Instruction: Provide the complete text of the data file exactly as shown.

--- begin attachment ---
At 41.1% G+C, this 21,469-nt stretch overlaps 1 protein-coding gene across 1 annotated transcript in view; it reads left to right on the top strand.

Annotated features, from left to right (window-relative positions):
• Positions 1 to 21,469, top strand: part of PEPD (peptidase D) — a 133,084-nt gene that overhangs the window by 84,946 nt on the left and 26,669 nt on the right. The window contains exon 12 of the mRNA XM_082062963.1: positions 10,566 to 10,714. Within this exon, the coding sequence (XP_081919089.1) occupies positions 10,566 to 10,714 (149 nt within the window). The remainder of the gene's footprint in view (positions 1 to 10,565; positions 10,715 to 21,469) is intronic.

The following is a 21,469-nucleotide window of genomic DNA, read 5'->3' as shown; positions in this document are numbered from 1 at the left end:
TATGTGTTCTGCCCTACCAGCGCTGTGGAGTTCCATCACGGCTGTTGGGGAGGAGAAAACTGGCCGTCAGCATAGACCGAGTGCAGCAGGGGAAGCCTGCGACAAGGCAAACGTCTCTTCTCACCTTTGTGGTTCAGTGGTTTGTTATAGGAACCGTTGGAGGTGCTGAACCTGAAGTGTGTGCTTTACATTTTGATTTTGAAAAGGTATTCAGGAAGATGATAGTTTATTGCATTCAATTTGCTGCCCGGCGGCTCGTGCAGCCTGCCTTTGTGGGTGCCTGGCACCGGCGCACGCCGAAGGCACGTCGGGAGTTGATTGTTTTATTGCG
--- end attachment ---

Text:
At 41.1% G+C, this 21,469-nt stretch overlaps 1 protein-coding gene across 1 annotated transcript in view; it reads left to right on the top strand.

Annotated features, from left to right (window-relative positions):
• Positions 1 to 21,469, top strand: part of PEPD (peptidase D) — a 133,084-nt gene that overhangs the window by 84,946 nt on the left and 26,669 nt on the right. The window contains exon 12 of the mRNA XM_082062963.1: positions 10,566 to 10,714. Within this exon, the coding sequence (XP_081919089.1) occupies positions 10,566 to 10,714 (149 nt within the window). The remainder of the gene's footprint in view (positions 1 to 10,565; positions 10,715 to 21,469) is intronic.

The following is a 21,469-nucleotide window of genomic DNA, read 5'->3' as shown; positions in this document are numbered from 1 at the left end:
TATGTGTTCTGCCCTACCAGCGCTGTGGAGTTCCATCACGGCTGTTGGGGAGGAGAAAACTGGCCGTCAGCATAGACCGAGTGCAGCAGGGGAAGCCTGCGACAAGGCAAACGTCTCTTCTCACCTTTGTGGTTCAGTGGTTTGTTATAGGAACCGTTGGAGGTGCTGAACCTGAAGTGTGTGCTTTACATTTTGATTTTGAAAAGGTATTCAGGAAGATGATAGTTTATTGCATTCAATTTGCTGCCCGGCGGCTCGTGCAGCCTGCCTTTGTGGGTGCCTGGCACCGGCGCACGCCGAAGGCACGTCGGGAGTTGATTGTTTTATTGCG